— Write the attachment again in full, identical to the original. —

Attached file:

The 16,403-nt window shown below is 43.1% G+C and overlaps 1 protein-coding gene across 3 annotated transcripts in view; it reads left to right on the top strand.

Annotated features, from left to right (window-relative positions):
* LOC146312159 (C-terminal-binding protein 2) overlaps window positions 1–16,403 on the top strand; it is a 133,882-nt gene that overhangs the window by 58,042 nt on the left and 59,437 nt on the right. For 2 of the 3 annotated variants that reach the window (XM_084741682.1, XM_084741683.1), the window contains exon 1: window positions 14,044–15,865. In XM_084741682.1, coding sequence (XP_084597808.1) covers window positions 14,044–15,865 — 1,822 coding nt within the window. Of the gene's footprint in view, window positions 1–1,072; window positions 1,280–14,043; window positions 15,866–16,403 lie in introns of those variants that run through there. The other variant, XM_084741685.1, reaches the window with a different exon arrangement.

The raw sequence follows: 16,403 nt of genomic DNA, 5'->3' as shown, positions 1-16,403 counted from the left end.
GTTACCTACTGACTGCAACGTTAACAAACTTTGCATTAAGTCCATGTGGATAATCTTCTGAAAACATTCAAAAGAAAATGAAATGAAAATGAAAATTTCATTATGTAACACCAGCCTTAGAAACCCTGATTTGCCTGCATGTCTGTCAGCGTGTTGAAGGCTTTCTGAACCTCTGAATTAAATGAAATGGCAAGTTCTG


The 16,403-nt window shown below is 43.1% G+C and overlaps 1 protein-coding gene across 3 annotated transcripts in view; it reads left to right on the top strand.

Annotated features, from left to right (window-relative positions):
* LOC146312159 (C-terminal-binding protein 2) overlaps window positions 1–16,403 on the top strand; it is a 133,882-nt gene that overhangs the window by 58,042 nt on the left and 59,437 nt on the right. For 2 of the 3 annotated variants that reach the window (XM_084741682.1, XM_084741683.1), the window contains exon 1: window positions 14,044–15,865. In XM_084741682.1, coding sequence (XP_084597808.1) covers window positions 14,044–15,865 — 1,822 coding nt within the window. Of the gene's footprint in view, window positions 1–1,072; window positions 1,280–14,043; window positions 15,866–16,403 lie in introns of those variants that run through there. The other variant, XM_084741685.1, reaches the window with a different exon arrangement.

The raw sequence follows: 16,403 nt of genomic DNA, 5'->3' as shown, positions 1-16,403 counted from the left end.
GTTACCTACTGACTGCAACGTTAACAAACTTTGCATTAAGTCCATGTGGATAATCTTCTGAAAACATTCAAAAGAAAATGAAATGAAAATGAAAATTTCATTATGTAACACCAGCCTTAGAAACCCTGATTTGCCTGCATGTCTGTCAGCGTGTTGAAGGCTTTCTGAACCTCTGAATTAAATGAAATGGCAAGTTCTG